22. A method of providing secondary functions from a menu item graphical control, said method comprising: configuring a plurality of programmed functions using a configuration tool; identifying a plurality of graphical components for each of the programmed functions; modifying the menu item graphical control to include the graphical components corresponding to the configured programmed functions; displaying the menu item graphical control with the included graphical components; receiving a selection from a user corresponding to one of the graphical components; and invoking the programmed function corresponding the selected graphical component.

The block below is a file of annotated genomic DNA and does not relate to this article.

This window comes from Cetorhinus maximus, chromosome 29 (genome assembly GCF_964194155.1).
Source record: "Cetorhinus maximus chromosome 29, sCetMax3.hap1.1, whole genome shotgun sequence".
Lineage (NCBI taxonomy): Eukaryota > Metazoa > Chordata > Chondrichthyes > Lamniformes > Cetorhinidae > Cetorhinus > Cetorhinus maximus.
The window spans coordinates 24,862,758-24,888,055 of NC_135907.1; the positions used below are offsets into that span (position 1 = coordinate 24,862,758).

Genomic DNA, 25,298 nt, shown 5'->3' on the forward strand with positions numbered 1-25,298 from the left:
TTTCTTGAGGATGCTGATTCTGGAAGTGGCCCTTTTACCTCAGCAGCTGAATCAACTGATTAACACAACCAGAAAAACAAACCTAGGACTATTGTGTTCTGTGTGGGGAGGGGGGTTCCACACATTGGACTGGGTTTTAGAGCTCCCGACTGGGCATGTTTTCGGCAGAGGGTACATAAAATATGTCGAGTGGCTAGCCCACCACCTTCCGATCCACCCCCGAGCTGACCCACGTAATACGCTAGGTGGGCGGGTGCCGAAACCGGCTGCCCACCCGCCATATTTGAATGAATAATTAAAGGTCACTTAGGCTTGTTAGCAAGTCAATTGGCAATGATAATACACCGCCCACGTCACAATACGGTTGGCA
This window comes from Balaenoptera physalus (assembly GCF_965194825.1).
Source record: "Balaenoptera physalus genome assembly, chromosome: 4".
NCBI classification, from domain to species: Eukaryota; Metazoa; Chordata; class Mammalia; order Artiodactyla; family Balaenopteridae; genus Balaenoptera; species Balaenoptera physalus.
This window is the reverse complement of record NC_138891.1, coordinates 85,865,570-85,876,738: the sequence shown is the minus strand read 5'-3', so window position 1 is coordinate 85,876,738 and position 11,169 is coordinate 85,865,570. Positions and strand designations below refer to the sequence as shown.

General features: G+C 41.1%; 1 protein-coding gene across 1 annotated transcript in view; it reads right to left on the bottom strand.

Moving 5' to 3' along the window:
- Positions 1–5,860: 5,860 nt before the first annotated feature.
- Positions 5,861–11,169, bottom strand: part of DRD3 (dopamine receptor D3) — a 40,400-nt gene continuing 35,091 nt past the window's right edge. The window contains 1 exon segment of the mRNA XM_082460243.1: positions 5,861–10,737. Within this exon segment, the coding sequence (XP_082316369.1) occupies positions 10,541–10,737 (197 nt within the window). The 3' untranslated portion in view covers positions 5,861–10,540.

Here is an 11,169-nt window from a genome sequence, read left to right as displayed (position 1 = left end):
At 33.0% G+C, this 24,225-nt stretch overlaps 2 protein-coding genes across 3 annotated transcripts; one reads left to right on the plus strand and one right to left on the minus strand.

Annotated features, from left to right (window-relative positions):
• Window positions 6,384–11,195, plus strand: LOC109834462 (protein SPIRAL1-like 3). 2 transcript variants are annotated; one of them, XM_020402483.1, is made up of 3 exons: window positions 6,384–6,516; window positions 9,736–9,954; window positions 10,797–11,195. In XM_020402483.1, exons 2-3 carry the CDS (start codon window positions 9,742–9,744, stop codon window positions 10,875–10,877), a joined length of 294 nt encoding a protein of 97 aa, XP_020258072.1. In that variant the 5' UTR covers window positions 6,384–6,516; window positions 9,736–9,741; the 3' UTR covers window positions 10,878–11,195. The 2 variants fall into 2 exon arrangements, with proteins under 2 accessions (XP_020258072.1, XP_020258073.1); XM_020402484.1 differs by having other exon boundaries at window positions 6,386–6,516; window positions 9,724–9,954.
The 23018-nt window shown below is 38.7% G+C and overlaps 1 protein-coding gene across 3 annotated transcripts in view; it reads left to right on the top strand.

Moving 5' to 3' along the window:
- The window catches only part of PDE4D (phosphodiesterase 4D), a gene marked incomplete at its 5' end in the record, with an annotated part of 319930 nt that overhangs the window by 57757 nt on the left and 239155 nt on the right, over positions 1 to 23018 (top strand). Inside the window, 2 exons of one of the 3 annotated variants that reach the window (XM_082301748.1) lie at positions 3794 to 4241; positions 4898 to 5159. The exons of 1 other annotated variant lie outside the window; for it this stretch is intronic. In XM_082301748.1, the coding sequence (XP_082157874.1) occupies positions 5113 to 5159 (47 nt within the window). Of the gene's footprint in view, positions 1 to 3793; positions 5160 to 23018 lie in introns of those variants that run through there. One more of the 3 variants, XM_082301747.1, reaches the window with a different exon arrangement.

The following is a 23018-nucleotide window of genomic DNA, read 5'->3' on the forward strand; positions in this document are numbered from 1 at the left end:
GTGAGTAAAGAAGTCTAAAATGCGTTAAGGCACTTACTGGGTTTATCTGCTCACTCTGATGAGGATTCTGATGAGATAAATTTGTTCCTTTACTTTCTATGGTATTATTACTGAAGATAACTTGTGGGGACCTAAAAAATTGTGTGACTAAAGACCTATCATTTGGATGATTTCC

23. An information handling system comprising: one or more processors; a memory accessible by the processors; a nonvolatile storage area accessible by the processors; a display screen accessible by the processors; an input device capable of a receiving input from a user corresponding to data displayed on the display screen; and a secondary function menu item tool to include secondary functions with a menu item graphical control, the secondary function menu item tool including: means for configuring one or more secondary functions to include in a sub-menu; means for modifying the menu item graphical control to include a sub-menu graphical component corresponding to the sub-menu, wherein the menu item graphical control further includes one or more graphical components corresponding to one or more programmed functions; and means for displaying the sub-menu in response to a user selecting the sub-menu graphical component.